There has been an ongoing scientific debate about the extent that flora and fauna of the zone were affected by the radioactive contamination that followed the accident. No scientifically documented cases of mutant deformity in animals of the zone were reported other than partial albinism in swallows and insect mutations. There have been individual eyewitness reports of other animal mutations but no comprehensive statistical analysis has been completed to date. The cloud of heavily polluted dust left the Red Forest (Rudyi Lis)—a strand of highly-irradiated pine wood near the plant which was subsequently bulldozed.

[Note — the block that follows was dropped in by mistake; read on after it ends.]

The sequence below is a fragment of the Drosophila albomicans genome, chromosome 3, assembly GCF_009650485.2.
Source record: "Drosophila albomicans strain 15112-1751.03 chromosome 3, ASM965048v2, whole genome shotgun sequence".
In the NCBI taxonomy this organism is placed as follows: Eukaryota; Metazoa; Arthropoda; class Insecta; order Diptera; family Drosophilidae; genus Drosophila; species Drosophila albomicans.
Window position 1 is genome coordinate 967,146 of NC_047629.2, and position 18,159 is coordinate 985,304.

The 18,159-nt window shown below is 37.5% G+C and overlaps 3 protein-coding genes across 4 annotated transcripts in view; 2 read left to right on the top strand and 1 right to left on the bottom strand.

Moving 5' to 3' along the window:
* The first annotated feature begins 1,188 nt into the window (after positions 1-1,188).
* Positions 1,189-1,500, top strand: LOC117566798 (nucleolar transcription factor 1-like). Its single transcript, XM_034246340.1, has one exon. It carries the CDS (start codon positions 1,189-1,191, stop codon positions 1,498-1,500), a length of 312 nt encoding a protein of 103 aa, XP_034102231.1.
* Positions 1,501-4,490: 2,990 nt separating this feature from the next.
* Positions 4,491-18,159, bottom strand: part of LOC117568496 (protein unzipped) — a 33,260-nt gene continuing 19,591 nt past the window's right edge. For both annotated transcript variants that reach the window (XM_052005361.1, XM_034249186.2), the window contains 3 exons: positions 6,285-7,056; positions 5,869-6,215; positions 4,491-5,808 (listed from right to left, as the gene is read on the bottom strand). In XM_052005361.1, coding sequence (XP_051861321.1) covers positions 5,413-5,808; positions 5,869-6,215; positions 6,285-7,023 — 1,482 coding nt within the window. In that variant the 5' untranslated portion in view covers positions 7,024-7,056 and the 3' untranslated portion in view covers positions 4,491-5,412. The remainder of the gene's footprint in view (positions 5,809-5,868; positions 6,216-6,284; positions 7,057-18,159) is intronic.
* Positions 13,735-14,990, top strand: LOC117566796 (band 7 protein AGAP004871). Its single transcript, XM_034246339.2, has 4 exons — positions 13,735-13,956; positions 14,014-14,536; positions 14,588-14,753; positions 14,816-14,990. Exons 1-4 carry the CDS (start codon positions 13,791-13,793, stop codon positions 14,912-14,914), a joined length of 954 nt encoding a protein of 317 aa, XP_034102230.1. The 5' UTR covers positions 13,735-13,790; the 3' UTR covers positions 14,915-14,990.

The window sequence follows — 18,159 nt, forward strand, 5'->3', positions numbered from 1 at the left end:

There have been reports that wildlife has flourished due to significant reduction of human impact. For this reason, the zone is considered by some as a classic example of an involuntary park. Populations of traditional Polesian animals (like wolves, wild boar and Roe Deer), red deer, moose, and beaver have multiplied enormously and begun expanding outside the zone. The area also houses herds of European wisent and Przewalski’s Horses released there after the accident. Even extremely rare lynx have appeared, and there are reports of tracks from brown bears, an animal not seen in the area for several centuries. Special game warden units are organized to protect and control them.